Results are based upon analysis of 68,559 papers across all Royal Society of Chemistry journals, showed that, in the first two years after publication, male authors receive more citations than female authors. Also, women tend to publish in lower impact factor journals than men.
Is there any gender inequality in academia? In my opinion, this is not the case if we solely look at numbers. I believe that it a women choice to decide to carry forward with higher education and take the next step into a professorship. The number of female authors for academic paper is also a good sign. Women are underrepresented in science, only 35% of all PhD students and 9% of female professors in chemistry are women, and yet they account for 35% of authors. I believe this is very positive and it does show that women in science do produce good research and contribute significantly to push the boundaries of knowledge.
The inequalities and discrimination come across when it comes to promotions and terms of contract. Why do men have higher recommendations to get a promotion and more likely to get a permanent job? This is disparity and inequality. This is the mentality that has to change for encouraging more women to get into science and to make academia a suitable place for women.
Finally, it is important to talk about the pay gap. This is a very controversial issue as some statistics say that the pay gap according to gender is around 25%, other statistics say that it is between 4 and 7%. In the first studies, the number 25% which is an average number. So they survey all the women and check how much they earn per person on average, then they do the same with men and the pay gap accounts for 25%. The second type of studies also takes into account education, age and full-time/part-time contracts. When all these parameters are taken into account, the pay gap seems to be much less and account between 4 and 7%.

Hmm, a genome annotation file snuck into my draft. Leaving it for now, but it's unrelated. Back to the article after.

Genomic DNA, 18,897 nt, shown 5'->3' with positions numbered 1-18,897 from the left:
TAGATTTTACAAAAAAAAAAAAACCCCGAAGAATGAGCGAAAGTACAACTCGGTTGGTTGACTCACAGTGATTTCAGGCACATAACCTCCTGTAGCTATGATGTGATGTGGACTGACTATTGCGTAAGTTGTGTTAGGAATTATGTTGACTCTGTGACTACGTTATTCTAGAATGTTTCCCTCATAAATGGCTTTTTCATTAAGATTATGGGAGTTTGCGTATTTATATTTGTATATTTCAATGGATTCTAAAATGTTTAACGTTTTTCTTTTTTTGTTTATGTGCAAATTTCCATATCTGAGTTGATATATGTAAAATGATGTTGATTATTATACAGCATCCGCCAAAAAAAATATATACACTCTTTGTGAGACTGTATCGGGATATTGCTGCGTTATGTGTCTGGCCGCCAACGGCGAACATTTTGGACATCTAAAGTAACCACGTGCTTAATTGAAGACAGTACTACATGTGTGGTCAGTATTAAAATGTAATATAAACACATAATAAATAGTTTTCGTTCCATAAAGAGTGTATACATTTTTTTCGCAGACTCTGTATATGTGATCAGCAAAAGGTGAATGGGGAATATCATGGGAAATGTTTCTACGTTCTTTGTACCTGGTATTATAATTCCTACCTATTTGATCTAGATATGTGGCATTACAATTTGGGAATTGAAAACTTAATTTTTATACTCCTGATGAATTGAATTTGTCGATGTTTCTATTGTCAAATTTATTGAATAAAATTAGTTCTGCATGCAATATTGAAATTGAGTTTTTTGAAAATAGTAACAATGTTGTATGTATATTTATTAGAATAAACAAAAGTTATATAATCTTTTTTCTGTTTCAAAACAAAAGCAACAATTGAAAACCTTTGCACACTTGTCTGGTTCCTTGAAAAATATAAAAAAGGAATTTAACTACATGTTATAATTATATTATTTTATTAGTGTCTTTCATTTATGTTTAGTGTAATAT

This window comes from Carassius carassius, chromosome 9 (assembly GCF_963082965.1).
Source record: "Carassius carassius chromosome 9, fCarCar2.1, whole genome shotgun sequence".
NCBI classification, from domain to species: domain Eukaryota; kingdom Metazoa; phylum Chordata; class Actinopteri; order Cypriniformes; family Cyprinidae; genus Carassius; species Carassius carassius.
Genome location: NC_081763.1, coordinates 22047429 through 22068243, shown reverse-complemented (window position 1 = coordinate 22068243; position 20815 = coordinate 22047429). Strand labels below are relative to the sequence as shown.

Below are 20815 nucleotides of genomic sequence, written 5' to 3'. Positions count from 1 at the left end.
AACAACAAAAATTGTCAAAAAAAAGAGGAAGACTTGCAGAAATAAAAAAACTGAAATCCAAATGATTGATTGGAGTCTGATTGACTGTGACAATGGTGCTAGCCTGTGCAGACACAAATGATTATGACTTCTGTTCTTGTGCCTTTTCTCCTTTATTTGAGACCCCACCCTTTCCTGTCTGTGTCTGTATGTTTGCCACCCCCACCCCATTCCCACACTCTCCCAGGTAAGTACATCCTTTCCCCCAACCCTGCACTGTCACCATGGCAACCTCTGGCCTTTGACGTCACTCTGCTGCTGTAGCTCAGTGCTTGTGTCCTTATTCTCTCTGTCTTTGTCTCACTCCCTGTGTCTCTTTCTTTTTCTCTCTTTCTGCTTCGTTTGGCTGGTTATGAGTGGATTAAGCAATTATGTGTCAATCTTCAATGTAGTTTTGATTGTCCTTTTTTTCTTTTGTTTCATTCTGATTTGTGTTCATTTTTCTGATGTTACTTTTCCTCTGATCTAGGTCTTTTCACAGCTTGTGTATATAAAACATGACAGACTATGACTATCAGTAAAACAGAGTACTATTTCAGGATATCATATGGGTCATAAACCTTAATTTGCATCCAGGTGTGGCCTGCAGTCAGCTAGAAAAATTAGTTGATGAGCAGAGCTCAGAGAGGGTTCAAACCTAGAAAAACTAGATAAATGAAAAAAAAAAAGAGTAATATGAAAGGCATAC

Which statistics should be more appropriate to describe the salary disparity between men and women? I don’t know. But, it is a fact that women tend to earn less. This is mainly due to the fact that:
- Women aren’t as good as men at negotiating their salary. My advice is: Don’t be scared to throw a high number when it comes to negotiating your salary. If you are a superstar and brilliant person, companies are very happy to pay the price you are worth.
- Women show a bit of lack of confidence when it comes to putting themselves forward for leadership and promotions. My advice: if you feel you are eligible and enough qualified for a task, don’t hesitate, just do it.
- Finally, due to pregnancy and motherhood, women tend to work fewer hours and opt for part-time jobs. Having children, educating and training new generations is the most honourable job and should be regarded as equally important as having a fully-paid job. If you are women and you choose to be a mother instead of your career, be happy for it. There is nothing more rewarding than doing and supporting people you love.
Please check out my previous article about the international day of women and girls in science.